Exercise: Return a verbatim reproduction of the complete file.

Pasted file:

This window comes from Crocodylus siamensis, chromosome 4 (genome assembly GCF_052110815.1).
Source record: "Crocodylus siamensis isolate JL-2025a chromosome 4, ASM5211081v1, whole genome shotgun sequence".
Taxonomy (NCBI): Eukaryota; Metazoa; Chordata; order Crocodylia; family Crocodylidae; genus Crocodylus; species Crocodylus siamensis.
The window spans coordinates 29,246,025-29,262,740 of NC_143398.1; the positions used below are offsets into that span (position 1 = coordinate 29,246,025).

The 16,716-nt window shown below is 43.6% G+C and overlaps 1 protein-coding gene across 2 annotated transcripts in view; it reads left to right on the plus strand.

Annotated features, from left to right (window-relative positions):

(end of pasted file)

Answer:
This window comes from Crocodylus siamensis, chromosome 4 (genome assembly GCF_052110815.1).
Source record: "Crocodylus siamensis isolate JL-2025a chromosome 4, ASM5211081v1, whole genome shotgun sequence".
Taxonomy (NCBI): Eukaryota; Metazoa; Chordata; order Crocodylia; family Crocodylidae; genus Crocodylus; species Crocodylus siamensis.
The window spans coordinates 29,246,025-29,262,740 of NC_143398.1; the positions used below are offsets into that span (position 1 = coordinate 29,246,025).

The 16,716-nt window shown below is 43.6% G+C and overlaps 1 protein-coding gene across 2 annotated transcripts in view; it reads left to right on the plus strand.

Annotated features, from left to right (window-relative positions):